Content Marketing Blog

Google hit with 345 million DMCA Takedown requests

Google, the world’s largest search engine, received more than 345 million DMCA Takedown requests last year, according to new figures.

An analysis of Google’s weekly reports published during 2014 by TorrentFreak, an online news site that specialises in copyright and file-sharing stories, revealed that the number of requests had increased by 75 per cent year-on-year.

DMCA Takedowns fall under US copyright law and are designed to provide content owners with an affordable means of protecting themselves from online piracy.

If content you own has been published without your permission, you may be able to use a DMCA Takedown to force the offending website to remove it.

[pullQuote position=”left”]Takedown requests received by Google increased by 75% in 2014[/pullQuote]

Google is often the target for such requests because of its size, profile and location. It is also the starting point for most new content discovery, which means getting a link removed from Google’s search results is often more of a priority than having the copyright material itself taken down from a website.

The figures should serve as a useful reminder of how important it is to respect copyright when creating content for the web.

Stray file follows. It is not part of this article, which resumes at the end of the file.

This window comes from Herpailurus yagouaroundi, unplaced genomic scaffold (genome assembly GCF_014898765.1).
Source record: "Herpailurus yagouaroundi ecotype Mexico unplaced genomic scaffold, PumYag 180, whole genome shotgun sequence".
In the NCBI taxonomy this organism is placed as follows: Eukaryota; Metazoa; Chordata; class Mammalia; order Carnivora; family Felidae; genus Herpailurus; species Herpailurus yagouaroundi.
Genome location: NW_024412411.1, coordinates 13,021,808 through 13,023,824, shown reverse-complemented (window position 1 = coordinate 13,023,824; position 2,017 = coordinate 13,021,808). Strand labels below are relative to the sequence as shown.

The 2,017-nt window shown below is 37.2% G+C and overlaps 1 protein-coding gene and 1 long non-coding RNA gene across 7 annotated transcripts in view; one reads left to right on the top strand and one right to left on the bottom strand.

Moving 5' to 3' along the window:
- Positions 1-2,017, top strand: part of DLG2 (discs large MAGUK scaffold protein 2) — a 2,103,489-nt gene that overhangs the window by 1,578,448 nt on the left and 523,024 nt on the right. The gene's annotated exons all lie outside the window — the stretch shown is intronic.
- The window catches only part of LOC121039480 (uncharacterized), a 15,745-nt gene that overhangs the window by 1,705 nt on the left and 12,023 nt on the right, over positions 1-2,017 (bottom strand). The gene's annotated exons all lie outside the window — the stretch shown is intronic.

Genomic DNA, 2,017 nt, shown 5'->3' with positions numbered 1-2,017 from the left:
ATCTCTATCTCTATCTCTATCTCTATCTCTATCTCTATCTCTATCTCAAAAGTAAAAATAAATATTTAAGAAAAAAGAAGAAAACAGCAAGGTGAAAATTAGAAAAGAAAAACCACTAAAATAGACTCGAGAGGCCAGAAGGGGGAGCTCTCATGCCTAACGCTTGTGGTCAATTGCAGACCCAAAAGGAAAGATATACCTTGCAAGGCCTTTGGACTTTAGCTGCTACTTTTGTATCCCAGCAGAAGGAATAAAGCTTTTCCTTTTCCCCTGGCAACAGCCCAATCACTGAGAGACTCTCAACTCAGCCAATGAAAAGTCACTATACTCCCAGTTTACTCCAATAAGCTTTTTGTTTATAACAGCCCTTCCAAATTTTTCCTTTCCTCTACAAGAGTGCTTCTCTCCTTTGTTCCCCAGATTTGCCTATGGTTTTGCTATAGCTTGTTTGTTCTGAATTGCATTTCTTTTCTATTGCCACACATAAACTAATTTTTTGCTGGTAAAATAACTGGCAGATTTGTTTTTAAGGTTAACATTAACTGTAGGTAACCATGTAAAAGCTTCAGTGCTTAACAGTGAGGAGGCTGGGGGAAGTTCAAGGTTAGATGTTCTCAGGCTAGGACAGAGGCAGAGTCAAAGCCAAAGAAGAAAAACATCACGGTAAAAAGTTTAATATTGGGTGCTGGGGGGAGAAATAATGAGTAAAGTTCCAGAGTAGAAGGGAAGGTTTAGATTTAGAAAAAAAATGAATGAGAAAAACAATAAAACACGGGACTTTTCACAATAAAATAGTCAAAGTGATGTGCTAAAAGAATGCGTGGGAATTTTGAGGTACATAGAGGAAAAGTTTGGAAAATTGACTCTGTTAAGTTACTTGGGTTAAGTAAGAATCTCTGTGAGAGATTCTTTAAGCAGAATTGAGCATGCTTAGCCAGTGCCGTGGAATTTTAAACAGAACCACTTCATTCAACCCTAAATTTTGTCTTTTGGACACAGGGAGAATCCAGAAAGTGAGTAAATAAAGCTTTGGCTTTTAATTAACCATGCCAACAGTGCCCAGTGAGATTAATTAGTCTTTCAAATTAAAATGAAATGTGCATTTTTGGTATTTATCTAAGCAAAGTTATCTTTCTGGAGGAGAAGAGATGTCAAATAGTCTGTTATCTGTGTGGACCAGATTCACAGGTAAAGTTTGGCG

Content marketing is a great way to get your brand in front of more of the right people, but failing to use source material fairly can be embarrassing and expensive.

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The sharp rise in the number of requests Google receives to remove links from its search results is evidence of growing awareness among content owners of the need to protect themselves.

In the last month alone, Google received requests to remove 36,711,363 URLs from 4,702 different copyright owners.

The music and film industries have long been at the forefront of the battle against online piracy, lobbying for new legislation and even taking punitive legal action against individuals.

[pullQuote position=”left”]Third party organisations were responsible for almost 30% of takedown requests[/pullQuote]

But copyright infringement is not limited to file sharing websites. The much greater risk for content marketers comes when you’re looking for something to help grab some interest in social media or help you want to create a really engaging blog post. There are often big misconceptions about what can and can’t be used in these situations.

The emergence of third party organisation that handle takedown requests on behalf of content owners means that there is a growing risk of getting caught out, particularly for high profile brands.

According to Google’s most recent copyright takedown update, four of the top five requesting organisations over the past month were law firms or intellectual property specialists acting for clients. Degban and Takedown Piracy LLC alone were responsible for more than 10 million (almost one third) of the URLs Google was asked to remove.